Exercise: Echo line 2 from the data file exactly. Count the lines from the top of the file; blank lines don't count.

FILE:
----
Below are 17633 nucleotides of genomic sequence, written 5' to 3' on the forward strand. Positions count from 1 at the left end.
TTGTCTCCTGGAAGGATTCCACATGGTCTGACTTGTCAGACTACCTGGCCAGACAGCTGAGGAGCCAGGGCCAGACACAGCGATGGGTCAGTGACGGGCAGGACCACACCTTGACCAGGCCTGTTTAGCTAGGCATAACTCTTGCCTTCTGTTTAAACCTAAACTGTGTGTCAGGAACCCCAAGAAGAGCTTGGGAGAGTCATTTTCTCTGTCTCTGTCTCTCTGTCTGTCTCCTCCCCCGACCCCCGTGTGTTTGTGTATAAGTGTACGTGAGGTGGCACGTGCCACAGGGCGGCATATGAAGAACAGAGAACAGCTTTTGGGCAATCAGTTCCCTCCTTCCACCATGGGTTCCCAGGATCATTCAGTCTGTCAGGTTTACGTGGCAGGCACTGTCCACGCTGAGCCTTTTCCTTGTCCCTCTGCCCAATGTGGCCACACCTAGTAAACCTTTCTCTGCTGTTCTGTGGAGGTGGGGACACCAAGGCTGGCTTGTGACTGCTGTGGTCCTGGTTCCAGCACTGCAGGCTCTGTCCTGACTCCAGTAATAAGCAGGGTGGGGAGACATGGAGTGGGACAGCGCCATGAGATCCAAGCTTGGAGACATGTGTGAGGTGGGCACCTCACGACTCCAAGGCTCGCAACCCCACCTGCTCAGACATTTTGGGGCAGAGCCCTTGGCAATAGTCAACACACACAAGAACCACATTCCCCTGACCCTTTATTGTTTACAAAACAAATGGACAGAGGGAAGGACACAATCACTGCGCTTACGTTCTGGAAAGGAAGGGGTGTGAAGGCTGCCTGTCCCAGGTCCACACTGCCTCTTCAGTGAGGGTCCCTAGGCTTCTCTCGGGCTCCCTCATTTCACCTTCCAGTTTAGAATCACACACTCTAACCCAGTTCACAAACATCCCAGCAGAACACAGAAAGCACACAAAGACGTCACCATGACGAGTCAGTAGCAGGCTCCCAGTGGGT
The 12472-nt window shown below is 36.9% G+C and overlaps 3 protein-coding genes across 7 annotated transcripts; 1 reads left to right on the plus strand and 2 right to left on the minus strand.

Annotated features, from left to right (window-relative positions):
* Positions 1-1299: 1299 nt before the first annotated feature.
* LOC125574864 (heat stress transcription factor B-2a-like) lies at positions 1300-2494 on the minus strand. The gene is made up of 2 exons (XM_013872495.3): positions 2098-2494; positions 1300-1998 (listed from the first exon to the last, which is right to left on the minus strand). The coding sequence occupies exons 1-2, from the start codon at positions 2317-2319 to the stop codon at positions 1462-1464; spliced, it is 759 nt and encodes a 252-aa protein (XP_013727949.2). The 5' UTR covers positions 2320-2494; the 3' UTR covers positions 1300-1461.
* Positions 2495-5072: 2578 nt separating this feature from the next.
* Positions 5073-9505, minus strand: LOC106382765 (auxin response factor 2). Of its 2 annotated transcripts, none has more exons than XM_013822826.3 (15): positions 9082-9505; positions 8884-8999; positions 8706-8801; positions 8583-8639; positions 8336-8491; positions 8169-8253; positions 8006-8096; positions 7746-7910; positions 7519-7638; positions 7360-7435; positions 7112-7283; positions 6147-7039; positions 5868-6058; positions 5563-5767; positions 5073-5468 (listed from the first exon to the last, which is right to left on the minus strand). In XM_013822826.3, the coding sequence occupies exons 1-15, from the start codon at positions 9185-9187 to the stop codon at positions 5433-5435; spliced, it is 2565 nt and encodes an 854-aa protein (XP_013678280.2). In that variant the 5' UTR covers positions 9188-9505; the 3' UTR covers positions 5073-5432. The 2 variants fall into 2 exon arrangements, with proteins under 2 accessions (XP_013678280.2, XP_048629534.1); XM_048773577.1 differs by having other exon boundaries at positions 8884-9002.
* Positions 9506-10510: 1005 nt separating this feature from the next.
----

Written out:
TTGTCTCCTGGAAGGATTCCACATGGTCTGACTTGTCAGACTACCTGGCCAGACAGCTGAGGAGCCAGGGCCAGACACAGCGATGGGTCAGTGACGGGCAGGACCACACCTTGACCAGGCCTGTTTAGCTAGGCATAACTCTTGCCTTCTGTTTAAACCTAAACTGTGTGTCAGGAACCCCAAGAAGAGCTTGGGAGAGTCATTTTCTCTGTCTCTGTCTCTCTGTCTGTCTCCTCCCCCGACCCCCGTGTGTTTGTGTATAAGTGTACGTGAGGTGGCACGTGCCACAGGGCGGCATATGAAGAACAGAGAACAGCTTTTGGGCAATCAGTTCCCTCCTTCCACCATGGGTTCCCAGGATCATTCAGTCTGTCAGGTTTACGTGGCAGGCACTGTCCACGCTGAGCCTTTTCCTTGTCCCTCTGCCCAATGTGGCCACACCTAGTAAACCTTTCTCTGCTGTTCTGTGGAGGTGGGGACACCAAGGCTGGCTTGTGACTGCTGTGGTCCTGGTTCCAGCACTGCAGGCTCTGTCCTGACTCCAGTAATAAGCAGGGTGGGGAGACATGGAGTGGGACAGCGCCATGAGATCCAAGCTTGGAGACATGTGTGAGGTGGGCACCTCACGACTCCAAGGCTCGCAACCCCACCTGCTCAGACATTTTGGGGCAGAGCCCTTGGCAATAGTCAACACACACAAGAACCACATTCCCCTGACCCTTTATTGTTTACAAAACAAATGGACAGAGGGAAGGACACAATCACTGCGCTTACGTTCTGGAAAGGAAGGGGTGTGAAGGCTGCCTGTCCCAGGTCCACACTGCCTCTTCAGTGAGGGTCCCTAGGCTTCTCTCGGGCTCCCTCATTTCACCTTCCAGTTTAGAATCACACACTCTAACCCAGTTCACAAACATCCCAGCAGAACACAGAAAGCACACAAAGACGTCACCATGACGAGTCAGTAGCAGGCTCCCAGTGGGT